People/Biz

Edinburgh ’18: U.S. commissioners talk pitching approaches

The numerous opportunities for UK and European producers to create content for the U.S. market was front of mind during a panel discussion at the 2018 Edinburgh International Television Festival on ...
August 27, 2018

The numerous opportunities for UK and European producers to create content for the U.S. market was front of mind during a panel discussion at the 2018 Edinburgh International Television Festival on Friday afternoon (Aug. 24).

The panelists, made up of an esteemed group of non-fiction broadcast executives, discussed their strategies for the year ahead while also providing insight into how best to format a production pitch meeting.

Featured in the session were Gena McCarthy, EVP and head of programming at Lifetime Unscripted & FYI; Chachi Senior, SVP of alternative series and development at Paramount Networks; Rachel Brill, SVP of unscripted at Epix; and Mike Stiller, VP of development and programming at History.

Below are some of the key impressions from the “Meet the U.S. Commissioners” panel, which was moderated by Natalka Znak, president of London- and LA-based prodco Znak & Co.

The fewer the better

A seasoned development executive, Paramount Network’s Senior said one thing he’s learned since stepping into a broadcaster’s chair is that producers have a better chance at landing a development deal if the focus is on selling one idea at a time.

“I sold shows for 20 years, and made them. I used to be guilty of [pitching] five ideas – it was a numbers game. Now that I’m a buyer, I only buy from people who come in with one idea. When they pitch it, it’s as if the show is going to happen even if I don’t buy it – I need to see the passion behind the idea.

“It’s almost as if I want them to fool me into thinking that they’re only going to be working on that project.”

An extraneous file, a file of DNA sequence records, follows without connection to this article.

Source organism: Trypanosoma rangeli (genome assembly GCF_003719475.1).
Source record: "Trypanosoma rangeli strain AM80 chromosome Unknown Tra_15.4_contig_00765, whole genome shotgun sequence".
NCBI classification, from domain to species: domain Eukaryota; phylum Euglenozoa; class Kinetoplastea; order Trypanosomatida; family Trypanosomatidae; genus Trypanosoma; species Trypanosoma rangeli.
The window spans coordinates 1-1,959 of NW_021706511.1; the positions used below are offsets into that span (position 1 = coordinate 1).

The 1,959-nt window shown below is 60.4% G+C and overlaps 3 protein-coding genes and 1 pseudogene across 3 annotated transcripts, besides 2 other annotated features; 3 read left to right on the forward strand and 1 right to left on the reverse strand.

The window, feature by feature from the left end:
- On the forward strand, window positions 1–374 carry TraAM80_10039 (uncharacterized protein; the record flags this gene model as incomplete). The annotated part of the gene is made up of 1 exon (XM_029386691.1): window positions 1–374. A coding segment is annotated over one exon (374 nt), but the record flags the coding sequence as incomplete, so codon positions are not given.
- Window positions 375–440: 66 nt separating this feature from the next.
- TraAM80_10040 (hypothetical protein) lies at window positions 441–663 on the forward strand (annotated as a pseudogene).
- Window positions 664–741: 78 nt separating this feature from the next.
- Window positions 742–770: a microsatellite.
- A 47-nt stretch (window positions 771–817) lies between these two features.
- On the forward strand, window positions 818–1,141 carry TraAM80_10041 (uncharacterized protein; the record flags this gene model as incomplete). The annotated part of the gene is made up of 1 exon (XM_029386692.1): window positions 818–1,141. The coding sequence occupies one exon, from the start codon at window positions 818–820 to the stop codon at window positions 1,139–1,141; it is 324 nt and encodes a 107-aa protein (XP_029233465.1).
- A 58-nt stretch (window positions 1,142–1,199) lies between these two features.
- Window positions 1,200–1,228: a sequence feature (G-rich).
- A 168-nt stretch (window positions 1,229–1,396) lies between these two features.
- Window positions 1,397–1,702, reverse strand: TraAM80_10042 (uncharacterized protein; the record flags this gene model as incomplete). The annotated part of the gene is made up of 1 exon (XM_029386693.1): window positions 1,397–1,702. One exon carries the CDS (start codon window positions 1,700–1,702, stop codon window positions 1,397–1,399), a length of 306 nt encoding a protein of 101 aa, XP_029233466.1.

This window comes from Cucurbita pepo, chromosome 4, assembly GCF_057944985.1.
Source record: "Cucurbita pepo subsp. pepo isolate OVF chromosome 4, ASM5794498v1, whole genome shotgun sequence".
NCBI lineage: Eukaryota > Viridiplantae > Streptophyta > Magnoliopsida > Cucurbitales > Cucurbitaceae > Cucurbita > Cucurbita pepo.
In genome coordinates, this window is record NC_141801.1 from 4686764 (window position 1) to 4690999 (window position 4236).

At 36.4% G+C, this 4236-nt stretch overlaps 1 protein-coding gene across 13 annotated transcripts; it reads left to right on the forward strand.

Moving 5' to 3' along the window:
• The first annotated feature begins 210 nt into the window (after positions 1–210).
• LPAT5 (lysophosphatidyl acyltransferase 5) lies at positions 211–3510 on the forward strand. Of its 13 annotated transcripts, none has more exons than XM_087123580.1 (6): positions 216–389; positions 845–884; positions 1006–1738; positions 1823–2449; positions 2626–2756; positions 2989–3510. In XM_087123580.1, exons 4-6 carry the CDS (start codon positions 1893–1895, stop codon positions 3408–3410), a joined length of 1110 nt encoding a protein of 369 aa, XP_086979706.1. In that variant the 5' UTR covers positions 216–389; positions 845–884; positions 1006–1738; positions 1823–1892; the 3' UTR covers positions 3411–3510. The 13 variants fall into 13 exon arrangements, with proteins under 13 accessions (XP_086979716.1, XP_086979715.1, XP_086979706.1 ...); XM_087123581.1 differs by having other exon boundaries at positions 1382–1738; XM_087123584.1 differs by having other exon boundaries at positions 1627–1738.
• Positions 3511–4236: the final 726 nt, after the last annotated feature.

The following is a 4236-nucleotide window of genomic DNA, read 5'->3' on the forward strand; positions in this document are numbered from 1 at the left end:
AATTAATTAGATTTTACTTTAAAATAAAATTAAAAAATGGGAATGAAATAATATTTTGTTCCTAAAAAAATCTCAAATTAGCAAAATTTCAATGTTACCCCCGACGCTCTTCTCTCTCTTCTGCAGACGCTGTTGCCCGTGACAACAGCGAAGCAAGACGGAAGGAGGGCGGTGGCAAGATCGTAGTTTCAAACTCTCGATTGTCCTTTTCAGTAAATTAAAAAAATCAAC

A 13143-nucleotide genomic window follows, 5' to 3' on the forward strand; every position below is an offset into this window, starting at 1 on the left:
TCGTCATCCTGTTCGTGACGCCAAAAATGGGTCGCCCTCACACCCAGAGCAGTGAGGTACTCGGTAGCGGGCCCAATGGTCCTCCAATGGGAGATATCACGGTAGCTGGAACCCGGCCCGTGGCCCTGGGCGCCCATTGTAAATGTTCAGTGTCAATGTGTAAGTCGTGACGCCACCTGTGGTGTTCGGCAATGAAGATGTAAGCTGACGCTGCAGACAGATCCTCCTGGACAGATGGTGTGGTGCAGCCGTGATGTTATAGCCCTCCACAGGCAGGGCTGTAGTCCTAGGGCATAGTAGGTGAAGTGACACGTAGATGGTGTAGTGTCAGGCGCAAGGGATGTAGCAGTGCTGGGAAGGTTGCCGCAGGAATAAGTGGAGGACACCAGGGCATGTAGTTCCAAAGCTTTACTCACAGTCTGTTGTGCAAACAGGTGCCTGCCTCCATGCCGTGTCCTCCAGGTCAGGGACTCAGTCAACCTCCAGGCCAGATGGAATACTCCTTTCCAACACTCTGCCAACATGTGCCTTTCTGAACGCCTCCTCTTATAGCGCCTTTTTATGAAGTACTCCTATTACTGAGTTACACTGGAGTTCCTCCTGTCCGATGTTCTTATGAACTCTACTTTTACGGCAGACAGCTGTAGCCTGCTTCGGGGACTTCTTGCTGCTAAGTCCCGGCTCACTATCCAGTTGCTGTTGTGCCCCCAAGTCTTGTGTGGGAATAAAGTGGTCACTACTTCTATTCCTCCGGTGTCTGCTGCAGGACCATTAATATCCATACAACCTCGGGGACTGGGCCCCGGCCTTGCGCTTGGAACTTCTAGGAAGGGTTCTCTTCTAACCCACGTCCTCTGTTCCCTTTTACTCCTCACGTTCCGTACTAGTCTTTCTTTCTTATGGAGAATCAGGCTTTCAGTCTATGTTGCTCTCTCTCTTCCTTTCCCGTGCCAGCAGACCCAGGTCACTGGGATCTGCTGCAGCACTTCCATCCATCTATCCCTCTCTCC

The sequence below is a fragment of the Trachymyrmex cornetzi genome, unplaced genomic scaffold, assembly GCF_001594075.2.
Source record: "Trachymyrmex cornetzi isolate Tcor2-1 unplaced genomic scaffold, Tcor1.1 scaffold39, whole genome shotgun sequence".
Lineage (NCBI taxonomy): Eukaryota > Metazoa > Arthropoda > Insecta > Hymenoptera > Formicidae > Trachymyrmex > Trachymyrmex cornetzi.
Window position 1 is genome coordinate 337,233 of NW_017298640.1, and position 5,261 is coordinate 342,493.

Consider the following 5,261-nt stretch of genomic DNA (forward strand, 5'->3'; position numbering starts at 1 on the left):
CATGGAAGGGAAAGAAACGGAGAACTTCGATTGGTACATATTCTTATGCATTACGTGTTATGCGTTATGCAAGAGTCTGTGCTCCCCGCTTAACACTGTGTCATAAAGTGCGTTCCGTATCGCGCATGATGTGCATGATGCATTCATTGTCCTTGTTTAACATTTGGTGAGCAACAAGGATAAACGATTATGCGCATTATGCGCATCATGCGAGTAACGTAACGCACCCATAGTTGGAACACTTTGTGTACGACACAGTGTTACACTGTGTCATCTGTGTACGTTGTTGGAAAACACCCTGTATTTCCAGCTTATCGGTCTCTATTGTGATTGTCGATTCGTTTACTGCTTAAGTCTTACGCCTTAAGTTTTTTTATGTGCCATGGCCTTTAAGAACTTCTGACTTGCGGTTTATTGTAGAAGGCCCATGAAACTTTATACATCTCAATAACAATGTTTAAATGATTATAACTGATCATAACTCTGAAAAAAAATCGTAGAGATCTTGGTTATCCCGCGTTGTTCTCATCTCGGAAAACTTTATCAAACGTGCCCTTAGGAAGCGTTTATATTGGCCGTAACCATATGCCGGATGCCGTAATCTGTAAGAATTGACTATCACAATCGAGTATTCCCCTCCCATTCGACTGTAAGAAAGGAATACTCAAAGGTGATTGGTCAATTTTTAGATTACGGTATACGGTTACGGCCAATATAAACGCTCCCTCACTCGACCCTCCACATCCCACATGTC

And while producers and filmmakers may want to keep their ideas malleable so the buying network has leeway for input and direction, Epix’s Brill said the MGM-owned network is in search of the opposite of that.

“We are a place where filmmakers, producers and talent are going to flourish – we just give you the guardrails to say go and make the show you want. We don’t want to have to inject our own creative ideas because ultimately executives don’t make the hits that producers do. We want you to make the show they way you want to make it – it either works or it doesn’t.”

Just don’t pitch your project over LinkedIn.

“I get that all the time,” added Brill. “Please don’t do that.”

A tape isn’t always necessary

According to A+E Networks executive McCarthy, having a showreel with over-the-top production values, while helpful, isn’t something of utter necessity. What’s more vital is knowing about the network, she said, and knowing what its executives are looking for, what’s worked on the brand and to be aware of the range of the content they’re looking for.

“I respond most to titles and concepts, and I buy off paper all the time,” McCarthy explained, but cautioned its not an exclusive practice. “I would like more; if you have them on tape to bring it to me, if you have a one-pager send it to me and maybe I can give you a little bit of development money.”

“Depending upon the show, you can read the people you work with and you know what they respond to,” added Paramount’s Senior. “Some shows I sell just through paper and talk, even if there is a tape. Sometimes the tape hurts because when you submit a tape it’s very hard for people to break away from that tape. They watch that tape and think that tape is actually the show. But when it’s just a tape, it’s still in development.”

Conversations are key

History’s Stiller said that while an intended pitch may fizzle out, the ensuing conversation and the topics that stem from it may well fit the network’s brand a lot better and in turn, lead to an opportunity.

“Everybody has a different process, but a lot of the stuff I’ve been working on lately has been conversation-based,” said Stiller. “They might be pitching something, maybe it’s a ‘no’, but you try to get to know who you’re talking to in terms of the producers – what they do and what they do well – and you might start a conversation that becomes a pitch or turns into something.”

About The Author
Senior staff writer Frederick Blichert comes to realscreen with a background as a journalist and freelance film critic. He has previously written for VICE, Paste Magazine, Senses of Cinema, Xtra, Canadian Cinematographer and elsewhere. He holds a Master of Arts in film studies from Carleton University and a Master of Journalism from the University of British Columbia.

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